Robert Lewandowski ended his wait for a first World Cup goal as Poland took a significant step towards reaching the knockout stage for the first time in 36 years by beating Saudi Arabia 2-0 on Saturday.

Talisman Lewandowski's penalty failure against Mexico had denied Poland an opening win, but he and they made amends at Education City Stadium, toppling Argentina's conquerors to blow Group C wide open.

Although Saudi Arabia were largely more impressive than in their smash-and-grab defeat of Argentina, they again fell behind and this time could not recover – the latest episode of spot-kick drama making a hero of Wojciech Szczesny after he denied Salem Al Dawsari.

Either side of that save, Lewandowski assisted the opening goal for Piotr Zielinski and belatedly netted a breakthrough strike to make sure of a win that moves Poland to four points ahead of themselves taking on Lionel Messi and Co.

Matty Cash raced onto an incisive pass six minutes before the break and squared to Lewandowski, whose first touch took him away from goal before he cut the ball back for Zielinski's clinical finish.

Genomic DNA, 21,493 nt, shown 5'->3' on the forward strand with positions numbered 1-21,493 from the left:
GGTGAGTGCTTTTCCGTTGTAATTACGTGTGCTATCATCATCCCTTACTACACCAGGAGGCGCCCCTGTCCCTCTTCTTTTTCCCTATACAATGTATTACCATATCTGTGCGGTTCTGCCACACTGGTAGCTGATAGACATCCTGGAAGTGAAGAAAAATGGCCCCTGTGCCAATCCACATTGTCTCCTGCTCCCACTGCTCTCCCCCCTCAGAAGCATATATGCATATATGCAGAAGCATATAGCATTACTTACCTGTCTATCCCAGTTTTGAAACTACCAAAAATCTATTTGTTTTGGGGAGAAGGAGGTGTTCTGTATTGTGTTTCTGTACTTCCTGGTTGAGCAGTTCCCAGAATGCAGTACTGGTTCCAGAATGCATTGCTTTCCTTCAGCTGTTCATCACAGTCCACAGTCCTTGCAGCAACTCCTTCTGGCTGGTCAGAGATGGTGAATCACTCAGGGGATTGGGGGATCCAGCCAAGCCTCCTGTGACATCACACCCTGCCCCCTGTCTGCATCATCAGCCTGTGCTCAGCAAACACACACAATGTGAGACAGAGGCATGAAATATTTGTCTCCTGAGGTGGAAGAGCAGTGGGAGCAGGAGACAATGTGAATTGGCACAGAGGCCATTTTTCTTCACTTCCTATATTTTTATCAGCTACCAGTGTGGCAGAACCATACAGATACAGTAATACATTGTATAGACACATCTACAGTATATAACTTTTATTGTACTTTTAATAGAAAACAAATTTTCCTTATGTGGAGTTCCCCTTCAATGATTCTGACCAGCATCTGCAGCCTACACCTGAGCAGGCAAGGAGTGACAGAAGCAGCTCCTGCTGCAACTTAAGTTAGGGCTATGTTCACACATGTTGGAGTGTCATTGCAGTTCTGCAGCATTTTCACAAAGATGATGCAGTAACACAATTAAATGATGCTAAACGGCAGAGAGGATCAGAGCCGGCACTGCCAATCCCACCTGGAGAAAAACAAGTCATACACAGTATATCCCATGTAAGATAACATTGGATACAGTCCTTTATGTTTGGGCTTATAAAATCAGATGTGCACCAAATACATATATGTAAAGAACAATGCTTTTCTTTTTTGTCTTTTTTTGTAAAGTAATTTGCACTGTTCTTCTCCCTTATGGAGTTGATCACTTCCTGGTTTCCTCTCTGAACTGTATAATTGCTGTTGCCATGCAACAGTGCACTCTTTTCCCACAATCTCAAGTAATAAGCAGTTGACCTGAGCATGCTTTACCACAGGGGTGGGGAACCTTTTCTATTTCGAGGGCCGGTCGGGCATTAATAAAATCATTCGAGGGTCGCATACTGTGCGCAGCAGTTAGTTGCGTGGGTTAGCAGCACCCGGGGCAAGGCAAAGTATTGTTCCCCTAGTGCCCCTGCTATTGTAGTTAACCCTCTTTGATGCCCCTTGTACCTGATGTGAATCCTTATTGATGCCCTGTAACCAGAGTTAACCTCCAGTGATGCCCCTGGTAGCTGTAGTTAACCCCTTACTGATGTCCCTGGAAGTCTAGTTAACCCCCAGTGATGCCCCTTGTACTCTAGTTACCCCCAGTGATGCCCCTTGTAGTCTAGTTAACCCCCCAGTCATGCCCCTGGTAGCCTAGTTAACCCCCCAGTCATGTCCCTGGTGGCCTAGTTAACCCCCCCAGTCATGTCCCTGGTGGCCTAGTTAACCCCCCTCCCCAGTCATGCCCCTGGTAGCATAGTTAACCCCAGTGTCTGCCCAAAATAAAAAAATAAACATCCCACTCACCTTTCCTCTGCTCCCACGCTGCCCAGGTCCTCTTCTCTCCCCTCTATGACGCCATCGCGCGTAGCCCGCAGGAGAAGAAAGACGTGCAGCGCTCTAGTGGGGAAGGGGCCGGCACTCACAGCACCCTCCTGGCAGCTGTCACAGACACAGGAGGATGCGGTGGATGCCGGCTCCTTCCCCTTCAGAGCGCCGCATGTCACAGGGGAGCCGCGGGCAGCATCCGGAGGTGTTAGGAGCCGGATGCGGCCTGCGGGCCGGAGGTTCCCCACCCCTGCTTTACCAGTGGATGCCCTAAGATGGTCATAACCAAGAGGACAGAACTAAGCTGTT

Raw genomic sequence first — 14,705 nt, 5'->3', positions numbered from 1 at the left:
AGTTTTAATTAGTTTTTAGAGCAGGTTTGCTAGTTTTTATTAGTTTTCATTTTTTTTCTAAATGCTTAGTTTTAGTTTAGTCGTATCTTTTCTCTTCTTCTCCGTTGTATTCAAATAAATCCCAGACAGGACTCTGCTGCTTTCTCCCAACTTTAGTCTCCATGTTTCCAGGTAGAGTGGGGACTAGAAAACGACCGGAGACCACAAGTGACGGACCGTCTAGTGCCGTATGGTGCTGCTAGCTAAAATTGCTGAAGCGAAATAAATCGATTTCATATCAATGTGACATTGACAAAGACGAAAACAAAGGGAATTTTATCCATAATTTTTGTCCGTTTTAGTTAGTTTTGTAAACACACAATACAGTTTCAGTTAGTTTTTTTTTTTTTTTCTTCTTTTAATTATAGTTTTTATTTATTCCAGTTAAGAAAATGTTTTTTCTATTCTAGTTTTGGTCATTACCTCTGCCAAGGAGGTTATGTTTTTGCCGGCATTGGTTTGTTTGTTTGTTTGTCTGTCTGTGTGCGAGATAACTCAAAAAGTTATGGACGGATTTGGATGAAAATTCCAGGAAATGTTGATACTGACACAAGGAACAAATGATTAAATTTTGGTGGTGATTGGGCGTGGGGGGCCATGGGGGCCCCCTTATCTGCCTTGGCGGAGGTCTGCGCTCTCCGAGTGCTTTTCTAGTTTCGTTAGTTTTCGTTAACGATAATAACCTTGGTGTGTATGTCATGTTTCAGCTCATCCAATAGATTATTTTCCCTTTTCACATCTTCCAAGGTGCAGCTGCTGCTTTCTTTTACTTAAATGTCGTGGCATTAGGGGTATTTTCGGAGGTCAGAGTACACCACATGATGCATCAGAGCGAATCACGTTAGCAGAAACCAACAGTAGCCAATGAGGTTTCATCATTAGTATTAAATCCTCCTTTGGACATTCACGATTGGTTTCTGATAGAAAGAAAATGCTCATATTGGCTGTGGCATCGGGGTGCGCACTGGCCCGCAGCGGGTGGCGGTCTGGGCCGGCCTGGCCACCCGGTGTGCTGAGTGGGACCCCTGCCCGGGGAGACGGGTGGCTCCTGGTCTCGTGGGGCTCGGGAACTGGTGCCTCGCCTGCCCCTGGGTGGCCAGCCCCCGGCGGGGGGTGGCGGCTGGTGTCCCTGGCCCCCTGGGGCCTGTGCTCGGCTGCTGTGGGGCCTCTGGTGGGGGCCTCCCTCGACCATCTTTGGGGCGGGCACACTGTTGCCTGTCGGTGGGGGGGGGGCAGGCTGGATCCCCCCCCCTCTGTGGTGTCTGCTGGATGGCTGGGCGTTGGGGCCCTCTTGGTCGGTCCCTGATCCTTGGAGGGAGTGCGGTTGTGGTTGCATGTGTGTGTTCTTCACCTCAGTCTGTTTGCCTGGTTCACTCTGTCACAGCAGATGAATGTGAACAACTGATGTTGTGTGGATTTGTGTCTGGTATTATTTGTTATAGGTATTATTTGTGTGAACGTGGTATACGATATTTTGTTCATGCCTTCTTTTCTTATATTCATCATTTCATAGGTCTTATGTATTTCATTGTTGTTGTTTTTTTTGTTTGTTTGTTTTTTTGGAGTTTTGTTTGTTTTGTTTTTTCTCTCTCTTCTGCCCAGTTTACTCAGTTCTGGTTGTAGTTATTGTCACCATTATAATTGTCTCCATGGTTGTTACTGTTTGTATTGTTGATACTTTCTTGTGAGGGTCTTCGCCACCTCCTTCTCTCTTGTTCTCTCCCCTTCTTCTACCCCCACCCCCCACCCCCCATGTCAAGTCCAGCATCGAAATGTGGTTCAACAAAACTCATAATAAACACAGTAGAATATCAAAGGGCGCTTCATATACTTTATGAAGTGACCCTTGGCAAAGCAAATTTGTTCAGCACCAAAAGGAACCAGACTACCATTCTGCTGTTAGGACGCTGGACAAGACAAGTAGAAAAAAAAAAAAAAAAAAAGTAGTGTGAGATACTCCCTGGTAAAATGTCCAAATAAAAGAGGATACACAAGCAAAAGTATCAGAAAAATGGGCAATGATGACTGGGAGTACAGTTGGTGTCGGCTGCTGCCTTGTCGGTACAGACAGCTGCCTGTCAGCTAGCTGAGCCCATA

The response might have been swift as a VAR review granted Saleh Al Shehri a soft penalty following contact from Krystian Bielik, but Szczesny sensationally repelled Al Dawsari's spot-kick and then – even more spectacularly – Mohammed Al Burayk's follow-up.

Szczesny had to come to Poland's rescue again 10 minutes after the restart, blocking with his legs from Al Dawsari, and Feras Al Brikan and Mohammed Kanno each blazed wildly off target.

Poland squandered chances to put the game to bed as first Arkadiusz Milik and then Lewandowski worked the frame of the goal, but the Barcelona man eventually got his goal after pinching possession from Abdulelah Al Malki and finishing calmly.

What does it mean? Poland take pole position

Even in victory, Czeslaw Michniewicz's men were not especially impressive, although Lewandowski would have felt the weight of the world lift off his shoulders with a first goal in his fifth finals match.